preliminary steps in designing a study which looks at how Latin and English
knowledge can enhance students recognition of new words in each language.
The second subsection of chapter three, “Historische Fremdsprachenforschung”
(“Historical foreign language research”) by Sabine Doff and Tim Giesler,
describes the historical nature of foreign language research and how
investigating planning and policy change over time can lead to helpful
insights into current research. This section includes information on how to
find and critically evaluate historical sources. The complementary section,
“Anwendungsbeitrag: Historische Forschung am Beispiel des English-Unterrichts
fuer Kaufleute im 19. Jahrhundert“ (“Application example: Historical research
from the example of English classes for sales persons in the 19th century”) by
Tim Giesler, details the manner in which this study uses historical texts to
interpret changes in English education over a specific period of time.

The fourth chapter, “Fokus Datenerhebung,” focuses on different methods of
data collection, including surveys, tests, thinks aloud and stimulated recall
protocols, and qualitative interviews. The first section,
“Fragebogenkonstruktion im Kontext des schulischen Fremdsprachenlerners”
(“Survey construction in the context of school foreign language learning”) by
Wolfgang Zydatiss, discusses the construction and uses of surveys in their
varying forms, from more quantitative, scalar versions to more qualitative,
open ones, and draws on sources such as Oxford (1990). The discussion also
covers statistical procedures, such as Cronbach’s Alpha, that are important to
test the reliability and validity of surveys. The adjoining secondary text,
“Anwendungsbeitrag: Fragebogenentwicklung und -pilotierung im Rahmen des
Dissertationsprojekts ‘Bilinguale Module im Mathematikunterricht’”
(“Application example: survey development and piloting in the frame of the
dissertation project ‘Bilingual module in math class’”) by Katharina Pfuefer,
outlines the way in which a particular survey is constructed from beginning to
end, including the creation of items, the piloting of the test, and the
mathematical procedures needed to identify problems with the survey.
The second section of chapter four, “Tests als Untersuchungsgegenstand und
Forschungsinstrument in der Fremdsprachenforschung” (“Tests as items of
investigation and research instruments in foreign language research”) by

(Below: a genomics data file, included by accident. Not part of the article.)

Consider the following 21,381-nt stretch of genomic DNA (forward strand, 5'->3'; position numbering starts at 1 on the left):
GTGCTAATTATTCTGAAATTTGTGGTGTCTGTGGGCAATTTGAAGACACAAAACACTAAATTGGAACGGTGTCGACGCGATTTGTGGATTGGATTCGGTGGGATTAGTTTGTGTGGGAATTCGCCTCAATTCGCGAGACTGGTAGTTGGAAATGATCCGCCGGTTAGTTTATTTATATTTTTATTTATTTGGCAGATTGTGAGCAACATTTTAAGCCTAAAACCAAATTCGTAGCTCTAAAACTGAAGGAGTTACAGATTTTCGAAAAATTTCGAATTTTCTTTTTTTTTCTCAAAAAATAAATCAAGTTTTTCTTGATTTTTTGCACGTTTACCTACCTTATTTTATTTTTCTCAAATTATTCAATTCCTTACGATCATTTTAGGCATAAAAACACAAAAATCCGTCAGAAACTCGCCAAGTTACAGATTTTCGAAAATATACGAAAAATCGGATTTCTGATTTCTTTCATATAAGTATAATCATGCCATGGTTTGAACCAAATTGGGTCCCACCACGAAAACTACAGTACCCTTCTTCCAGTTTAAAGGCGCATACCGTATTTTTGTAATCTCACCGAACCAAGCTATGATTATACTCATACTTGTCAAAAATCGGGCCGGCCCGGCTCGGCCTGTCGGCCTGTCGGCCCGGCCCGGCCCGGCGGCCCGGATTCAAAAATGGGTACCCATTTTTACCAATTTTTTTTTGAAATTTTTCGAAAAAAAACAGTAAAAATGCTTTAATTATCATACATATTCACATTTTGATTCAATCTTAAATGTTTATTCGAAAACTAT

Claudia Harsch, looks at how language tests are developed and implemented to
determine students’ abilities as well as used as tools for empirical research.
The secondary text, “Anwendungsbeitrag: (Sprach-)Tests in der Praxis: Die
Studie ‘Development of North Rhine-Westphalian CLIL Students’ (DENOCS)”
(“Application example: (Language-)Tests in practice: The study ‘Development of
North Rhine-Westphalian CLIL Students’ (DENOCS)”) by Dominik Rumlich, provides
the explicit example of the development, refinement, and implementation of a
specific language test over the course of time.
The third section of chapter four, “Datenerhebung durch Lautes Denken und
Lautes Erinnern in der fremdsprachendidaktischen Empirie” (“Data collection
through think aloud and remember aloud in foreign language didactic
empiricism) by Dianna Feick, covers what English researchers would call
think-aloud and stimulated-recall protocols for data collection (see Gass and
Mackey, 2000). The authors provide a clear summary for different uses of each,
as well as the different means of collecting this type of data, i.e. audio
recording, video recording. In addition, they show the connection between
think-alouds and stimulated-recalls; namely, the raw data in think-alouds can
be used as a basis for stimulated-recall procedures. The secondary text
provided by the same author, “Anwendungsbeitrag: Videobasiertes Lautes
Erinnern als Instrument zur Untersuchung fremdsprachlicher
Gruppenaushandlungsprozesse” (“Application example: Video based
stimulated-recall as an instrument of study of foreign language group
interaction processes”), exemplifies her preference for video recorded data
and the connection between think-aloud and stimulated-recall protocols, with
particular emphasis on researcher-participant interaction before and during
this type of data collection.
The fourth and final section of chapter four, “Fuehren und Auswerten
qualitativer Interviews” (“Conducting and assessing qualitative interviews”)
by Matthias Trautmann, divides qualitative interviews into three main
subcomponents: Planning, execution, and analysis. First, the planning of
qualitative interviews encompasses recruitment of interviewees, considerations
of where and how the interview should be conducted, how the interview will be
documented, and ethical aspects, including the protection of interviewees’
identities. The execution of the interview should incorporate a
“pre-interview” informal interaction to promote an open and friendly
atmosphere, introductory questions, active listening on the part of the
researcher, appropriate questions, and concluding/summarizing questions at the
end. In terms of analysis, the author provides three main examples:
biographical (or narrative) analysis, documentation analysis, and qualitative
content analysis. Along with this overview, the author also places interviews
in a foreign language context and discusses which languages one can and should
use (first language, target language) to conduct interviews with speakers and
learners of foreign languages. The secondary text, “Anwendungsbeitrag:
Experteninterviews in der Fremdsprachenforschung: Anwendungsspezifische